The funding gap would be a lot smaller if we weren’t building corruption and mismanagement costs into the calculations, if we weren’t allowing them to continue in real life. It seems sensible then, that the priority should be on reducing corruption and improving infrastructure management – fixing the holes in the bucket before pouring in more water.

Failure to spend budgets

Reducing corruption and improving governance and management will not resolve all challenges. The water sector currently lacks the capacity, or will, to spend its existing meagre budgets. The World Bank found execution rates on public WASH budgets in a number of countries at about 70%. In other words, in a sector that constantly begs for more money, 30% of existing WASH budgets remained unspent at the end of the financial year!

Cumbersome centralised public financial systems mean that funds sometimes arrive only a few months before the close of the fiscal year. Contracts are then not awarded and work isn’t done as planned. It is hard to plead for more resources, public or private, if the sector isn’t spending the money it has available.

The wrong people are getting subsidised

To compound the challenges, subsidies do not always reach those most in need of support. A World Bank study found that, in ten low and middle-income countries, nearly 60% of subsidies go to the wealthiest residents. They estimate that well over $300 billion per annum in subsidies is not being used to meet pressing needs – to extend and maintain services to poor and marginalised communities.

In short: Water and sanitation service providers are failing to collect the money due to them. They are failing to spend the money they do have. And, they are failing to curb the corruption and mismanagement that waste significant amounts of existing funds.

Those that fall outside the calculations

Most of this discussion revolves around formal water and sanitation provision, through utilities, municipalities or government agencies. There are other challenges for informal and community delivery systems that fall outside public budgets and financial management systems. As long as they remain informal, they are prey to corruption and mismanagement, with little or no regulatory tools to protect them.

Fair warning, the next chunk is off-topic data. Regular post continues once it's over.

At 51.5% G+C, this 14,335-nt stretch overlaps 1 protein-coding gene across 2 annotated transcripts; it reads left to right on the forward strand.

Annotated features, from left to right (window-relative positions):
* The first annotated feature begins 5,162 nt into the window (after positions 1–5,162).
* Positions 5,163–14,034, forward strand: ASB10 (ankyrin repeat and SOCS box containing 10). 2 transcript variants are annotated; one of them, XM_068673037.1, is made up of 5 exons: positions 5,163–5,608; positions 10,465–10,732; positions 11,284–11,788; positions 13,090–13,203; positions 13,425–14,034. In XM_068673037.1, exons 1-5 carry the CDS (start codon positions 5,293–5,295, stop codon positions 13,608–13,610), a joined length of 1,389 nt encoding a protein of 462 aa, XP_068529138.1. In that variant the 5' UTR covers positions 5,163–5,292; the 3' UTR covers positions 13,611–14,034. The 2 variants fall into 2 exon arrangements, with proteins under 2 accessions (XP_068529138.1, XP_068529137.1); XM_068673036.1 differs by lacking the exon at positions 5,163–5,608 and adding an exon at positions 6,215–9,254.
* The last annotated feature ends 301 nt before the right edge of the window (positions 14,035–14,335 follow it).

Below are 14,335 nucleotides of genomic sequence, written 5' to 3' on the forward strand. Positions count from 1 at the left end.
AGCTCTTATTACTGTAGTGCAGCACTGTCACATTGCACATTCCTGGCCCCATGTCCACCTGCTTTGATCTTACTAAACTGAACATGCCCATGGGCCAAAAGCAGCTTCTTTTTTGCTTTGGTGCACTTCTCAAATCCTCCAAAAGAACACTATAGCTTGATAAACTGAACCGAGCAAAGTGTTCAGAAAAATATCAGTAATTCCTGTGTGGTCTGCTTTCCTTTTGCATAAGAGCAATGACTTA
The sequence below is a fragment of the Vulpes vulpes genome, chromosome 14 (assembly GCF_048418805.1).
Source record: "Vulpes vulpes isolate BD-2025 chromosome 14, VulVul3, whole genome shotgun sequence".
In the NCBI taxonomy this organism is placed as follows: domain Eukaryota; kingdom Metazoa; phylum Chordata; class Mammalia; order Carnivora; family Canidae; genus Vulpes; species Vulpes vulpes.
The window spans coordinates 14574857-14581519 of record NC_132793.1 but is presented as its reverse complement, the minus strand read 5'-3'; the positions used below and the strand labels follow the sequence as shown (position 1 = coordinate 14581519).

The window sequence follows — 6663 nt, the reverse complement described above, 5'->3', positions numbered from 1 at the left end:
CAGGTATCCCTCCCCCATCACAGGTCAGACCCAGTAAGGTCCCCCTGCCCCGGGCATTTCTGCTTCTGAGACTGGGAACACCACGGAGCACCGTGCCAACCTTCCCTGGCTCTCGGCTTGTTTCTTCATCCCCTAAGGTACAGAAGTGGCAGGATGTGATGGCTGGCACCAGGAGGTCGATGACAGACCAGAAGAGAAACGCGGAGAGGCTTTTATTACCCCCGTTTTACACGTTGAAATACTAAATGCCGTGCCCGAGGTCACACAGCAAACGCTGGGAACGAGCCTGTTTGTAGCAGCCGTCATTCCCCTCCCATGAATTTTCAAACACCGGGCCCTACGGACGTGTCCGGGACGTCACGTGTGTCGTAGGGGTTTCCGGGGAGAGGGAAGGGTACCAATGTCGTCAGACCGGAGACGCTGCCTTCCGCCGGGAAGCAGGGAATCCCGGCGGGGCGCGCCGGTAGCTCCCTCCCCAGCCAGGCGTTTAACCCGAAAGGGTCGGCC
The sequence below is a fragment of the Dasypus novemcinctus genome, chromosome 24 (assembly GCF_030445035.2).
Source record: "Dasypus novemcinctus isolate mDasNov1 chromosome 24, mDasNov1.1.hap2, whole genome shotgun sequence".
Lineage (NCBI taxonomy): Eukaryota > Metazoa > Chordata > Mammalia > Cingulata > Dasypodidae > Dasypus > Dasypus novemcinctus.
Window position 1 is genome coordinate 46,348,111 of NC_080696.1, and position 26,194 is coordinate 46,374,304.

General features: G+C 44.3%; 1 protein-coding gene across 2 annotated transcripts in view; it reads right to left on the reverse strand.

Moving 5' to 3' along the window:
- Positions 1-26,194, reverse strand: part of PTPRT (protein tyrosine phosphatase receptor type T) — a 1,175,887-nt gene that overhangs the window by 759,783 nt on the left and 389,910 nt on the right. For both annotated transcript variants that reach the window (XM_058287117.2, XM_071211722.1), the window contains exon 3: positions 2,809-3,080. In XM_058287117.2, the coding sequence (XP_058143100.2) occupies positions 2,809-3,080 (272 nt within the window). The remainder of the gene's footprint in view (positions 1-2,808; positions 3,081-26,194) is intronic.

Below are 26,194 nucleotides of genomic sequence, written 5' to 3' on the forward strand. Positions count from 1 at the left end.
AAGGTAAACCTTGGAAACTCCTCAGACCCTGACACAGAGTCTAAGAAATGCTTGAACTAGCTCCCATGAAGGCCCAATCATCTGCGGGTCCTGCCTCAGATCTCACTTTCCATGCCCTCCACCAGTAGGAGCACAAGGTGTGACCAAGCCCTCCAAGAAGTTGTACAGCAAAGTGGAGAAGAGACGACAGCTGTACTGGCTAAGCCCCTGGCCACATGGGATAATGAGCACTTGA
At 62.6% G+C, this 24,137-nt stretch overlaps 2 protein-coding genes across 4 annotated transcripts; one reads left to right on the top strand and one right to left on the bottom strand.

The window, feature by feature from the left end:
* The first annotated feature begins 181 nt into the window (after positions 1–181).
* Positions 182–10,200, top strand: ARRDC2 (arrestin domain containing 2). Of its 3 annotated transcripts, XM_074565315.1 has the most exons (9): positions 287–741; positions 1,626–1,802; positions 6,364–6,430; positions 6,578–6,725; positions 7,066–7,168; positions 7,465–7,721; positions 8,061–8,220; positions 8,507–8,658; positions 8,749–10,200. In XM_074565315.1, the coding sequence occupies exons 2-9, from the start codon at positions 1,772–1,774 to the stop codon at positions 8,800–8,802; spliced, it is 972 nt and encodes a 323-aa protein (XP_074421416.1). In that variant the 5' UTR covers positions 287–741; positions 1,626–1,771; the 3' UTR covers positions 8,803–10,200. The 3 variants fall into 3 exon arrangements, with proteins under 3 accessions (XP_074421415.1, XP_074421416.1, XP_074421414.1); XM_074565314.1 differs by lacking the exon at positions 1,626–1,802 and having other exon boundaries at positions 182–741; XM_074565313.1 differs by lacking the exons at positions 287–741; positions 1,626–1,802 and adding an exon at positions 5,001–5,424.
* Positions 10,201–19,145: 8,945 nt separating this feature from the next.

What can we do?

The message is simple. Before begging for more money, we need to fix the bucket! We need to prioritise the improved use of existing resources and we need investment and commitment to do so. To this end, we need:

  1. Governments, DFIs and donor agencies to invest more in improved revenue collection systems, together with operational capacity in public utilities, municipalities and ministries.

  2. Utilities and regulators to build strong anti-corruption mechanisms into their systems.

  3. A new vision for financing the sector, one driven by integrity and the optimal use of existing resources to serve the most marginalised first.

The technical knowledge about how to do much of this already exists. What is lacking is the political will (to drive meaningful change and reform) and the technical capacity (to implement it). Only intentional action by coalitions of national and local government, civil society, and service providers will deliver this sort of wholesale sector reform, or systems strengthening. Such action will also require senior level political leadership and protection.

Changing a culture characterised by corruption involves removing corrupting incentives and tacit acceptance of ‘how things are done’. This will depend on a public focus on accountability that is promoted from the highest political levels, is supported by sector players and civil society, and that welcomes public scrutiny and criticism.

The reality is, that even if we reduce corruption, mismanagement, and non-revenue water to more reasonable values, we will still struggle to meet everyone’s needs. However, to stand a fighting chance and to attract more investment, we must fix the bucket. Only then will we demonstrate that a strong system is indeed capable of providing quality services and, thus, is also a worthy recipient of increased investment – public or private.